New HIV Infections, Deaths From AIDS-Related Causes Down; Epidemic Not Over, UNAIDS Report Says
The number of deaths worldwide from AIDS-related causes decreased by 10% in 2007 to two million, compared with 2.2 million in 2006, according to UNAIDS' 2008 Report on the Global AIDS Epidemic, which was released Tuesday ahead of the XVII International AIDS Conference, the Los Angeles Times reports (Maugh, Los Angeles Times, 7/30).
There were about 2.7 million new HIV cases in 2007, down from three million in 2001 (Executive summary, 7/29). According to the report, about 33 million people in 147 countries are living with HIV/AIDS (Chase, Wall Street Journal, 7/30). Increases in prevention and treatment efforts in the previous two years have contributed to reducing the epidemic's growth and the death toll (Sternberg, USA Today, 7/30).
The relatively stable number of new HIV cases was fueled by increases in countries such as China, Indonesia, Kenya, Mozambique, Russia and Vietnam, the report found (Los Angeles Times, 7/30). HIV prevalence in some African countries is beginning to level off, but prevalence is increasing in parts of Asia and Eastern Europe, according to the report. About 1.5 million people are living with HIV in Eastern Europe, 90% of whom live in Russia and Ukraine (USA Today, 7/30). About 67% of people living with HIV/AIDS worldwide and 72% of AIDS-related deaths are in sub-Saharan Africa (Cheng, AP/Google.com, 7/29).
The report found that three million people in developing countries are receiving HIV treatment -- up from fewer than 500,000 in 2003 -- at a cost of $3 billion annually. In Namibia, 88% of people in need of treatment were receiving it in 2007, compared with 1% in 2003. In Cambodia, the percentage of people receiving treatment increased from 14% in 2001 to 67% in 2007 (Los Angeles Times, 7/30). It would cost an estimated $11 billion annually to triple the number of people receiving treatment, the report said (USA Today, 7/30).
The report also found that 33% of HIV-positive pregnant women are receiving treatment to prevent mother-to-child HIV transmission, up from 14% in 2006. The number of new HIV cases recorded among children worldwide decreased to 370,000 in 2007 from 410,000 in 2005, according to the report (Picard, Globe and Mail, 7/30).
The report also found that condom use is increasing among people with multiple sex partners and that adolescents are waiting longer to initiate sex. The percentage of people having sex before age 15 decreased from 35% to 14% in seven African countries, the report said (Los Angeles Times, 7/30).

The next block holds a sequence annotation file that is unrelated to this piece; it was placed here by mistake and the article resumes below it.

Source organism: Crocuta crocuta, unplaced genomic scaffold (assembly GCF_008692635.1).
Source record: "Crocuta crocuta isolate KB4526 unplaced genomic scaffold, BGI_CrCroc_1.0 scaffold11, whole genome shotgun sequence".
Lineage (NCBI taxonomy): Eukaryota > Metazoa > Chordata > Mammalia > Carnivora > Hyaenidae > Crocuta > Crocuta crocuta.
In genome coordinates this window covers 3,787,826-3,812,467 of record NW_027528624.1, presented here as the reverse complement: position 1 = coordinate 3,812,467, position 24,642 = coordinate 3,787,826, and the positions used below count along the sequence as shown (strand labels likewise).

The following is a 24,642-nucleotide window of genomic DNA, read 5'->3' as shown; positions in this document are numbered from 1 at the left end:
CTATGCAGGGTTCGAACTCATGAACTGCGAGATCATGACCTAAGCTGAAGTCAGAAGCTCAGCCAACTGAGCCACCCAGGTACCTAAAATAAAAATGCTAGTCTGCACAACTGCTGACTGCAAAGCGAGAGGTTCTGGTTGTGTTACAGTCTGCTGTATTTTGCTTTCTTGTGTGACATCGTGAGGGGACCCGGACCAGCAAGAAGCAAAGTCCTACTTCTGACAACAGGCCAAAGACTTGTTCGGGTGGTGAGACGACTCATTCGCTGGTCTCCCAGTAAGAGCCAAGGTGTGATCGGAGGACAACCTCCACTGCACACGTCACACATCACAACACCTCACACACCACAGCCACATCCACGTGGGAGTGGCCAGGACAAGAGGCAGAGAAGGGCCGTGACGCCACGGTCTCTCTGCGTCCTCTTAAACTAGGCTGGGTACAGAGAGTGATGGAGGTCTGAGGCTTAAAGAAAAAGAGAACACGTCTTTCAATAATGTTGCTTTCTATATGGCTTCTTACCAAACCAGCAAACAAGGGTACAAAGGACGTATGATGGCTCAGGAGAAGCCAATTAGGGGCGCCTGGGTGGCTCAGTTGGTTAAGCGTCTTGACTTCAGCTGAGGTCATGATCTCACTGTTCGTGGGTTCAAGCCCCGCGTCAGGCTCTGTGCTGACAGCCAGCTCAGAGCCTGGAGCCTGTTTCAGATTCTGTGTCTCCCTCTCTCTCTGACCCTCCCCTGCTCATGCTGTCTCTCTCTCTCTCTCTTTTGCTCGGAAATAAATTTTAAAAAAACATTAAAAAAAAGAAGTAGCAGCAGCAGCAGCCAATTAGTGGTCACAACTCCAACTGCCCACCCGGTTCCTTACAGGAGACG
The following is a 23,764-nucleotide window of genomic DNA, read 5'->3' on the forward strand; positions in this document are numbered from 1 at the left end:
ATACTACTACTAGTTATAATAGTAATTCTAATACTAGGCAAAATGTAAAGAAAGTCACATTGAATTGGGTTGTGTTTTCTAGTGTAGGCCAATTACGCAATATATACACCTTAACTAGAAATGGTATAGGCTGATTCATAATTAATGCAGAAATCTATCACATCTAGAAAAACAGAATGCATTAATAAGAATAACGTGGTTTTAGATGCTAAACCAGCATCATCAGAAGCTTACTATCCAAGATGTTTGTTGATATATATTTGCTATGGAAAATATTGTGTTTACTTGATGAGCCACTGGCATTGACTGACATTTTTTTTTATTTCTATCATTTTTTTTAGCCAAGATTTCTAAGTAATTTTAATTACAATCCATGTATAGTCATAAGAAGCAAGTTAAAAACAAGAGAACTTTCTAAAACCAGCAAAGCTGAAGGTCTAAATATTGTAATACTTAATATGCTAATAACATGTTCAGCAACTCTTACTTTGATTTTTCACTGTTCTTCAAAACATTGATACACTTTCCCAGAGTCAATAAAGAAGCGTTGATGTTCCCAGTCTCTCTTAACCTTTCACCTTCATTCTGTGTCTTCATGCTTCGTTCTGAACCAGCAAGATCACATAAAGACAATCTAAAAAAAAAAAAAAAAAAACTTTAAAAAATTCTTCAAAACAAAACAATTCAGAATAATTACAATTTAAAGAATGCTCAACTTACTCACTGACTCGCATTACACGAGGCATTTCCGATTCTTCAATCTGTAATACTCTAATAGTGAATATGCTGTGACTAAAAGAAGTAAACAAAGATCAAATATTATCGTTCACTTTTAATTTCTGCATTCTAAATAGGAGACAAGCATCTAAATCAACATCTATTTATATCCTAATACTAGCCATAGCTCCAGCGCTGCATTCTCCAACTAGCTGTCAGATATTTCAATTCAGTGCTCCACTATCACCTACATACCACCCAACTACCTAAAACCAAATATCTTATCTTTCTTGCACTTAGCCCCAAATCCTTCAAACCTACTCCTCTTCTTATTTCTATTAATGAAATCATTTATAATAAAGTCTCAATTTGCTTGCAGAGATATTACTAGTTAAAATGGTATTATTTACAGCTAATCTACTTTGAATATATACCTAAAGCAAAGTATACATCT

Governments should continue to invest in HIV treatment and prevention efforts to continue making progress, the report said (AP/Google.com, 7/29). Although a "sixfold increase" in funding for HIV programs in developing countries from 2001 to 2007 "is beginning to bear fruit," the future of the epidemic is "uncertain" and "intensified action to move towards universal access to HIV prevention, treatment, care and support" is needed, the report said (Dunham, Reuters, 7/29).
UNAIDS Executive Director Peter Piot said the global community has "achieved more in the past five years" toward fighting HIV/AIDS "than in the previous 20 years." However, if governments "relax now, it would be disastrous," Piot said, adding, "It would wipe out all of our previous investments" (AP/Google.com, 7/29). "Although we have seen real progress in the last two years, if we want to continue to see results, we will need to see more financial resources and commitment," Purnima Mane, deputy executive director of the United Nations Population Fund, said (Los Angeles Times, 7/30).
Paul De Lay of UNAIDS added that the global community is "not pushing back the epidemic enough," noting that there "are still five new infections for every two people who are newly added on treatment." Paul Zeitz, executive director of the Global AIDS Alliance, added that it is "time to ramp up funding from all sources -- not to slow down or go on to other things." He added, "We're on the path toward victory here. Let's invest more" (Reuters, 7/29).
James Chin, a clinical professor of epidemiology at the University of California-Berkeley, said that despite the progress, he is "not sure we will ever get to a point where we can say [HIV/AIDS] is not a public health problem." He added that until universal access to treatment is "accomplished," HIV/AIDS will continue to be a public health issue (AP/Google.com, 7/29).
The report is available online.
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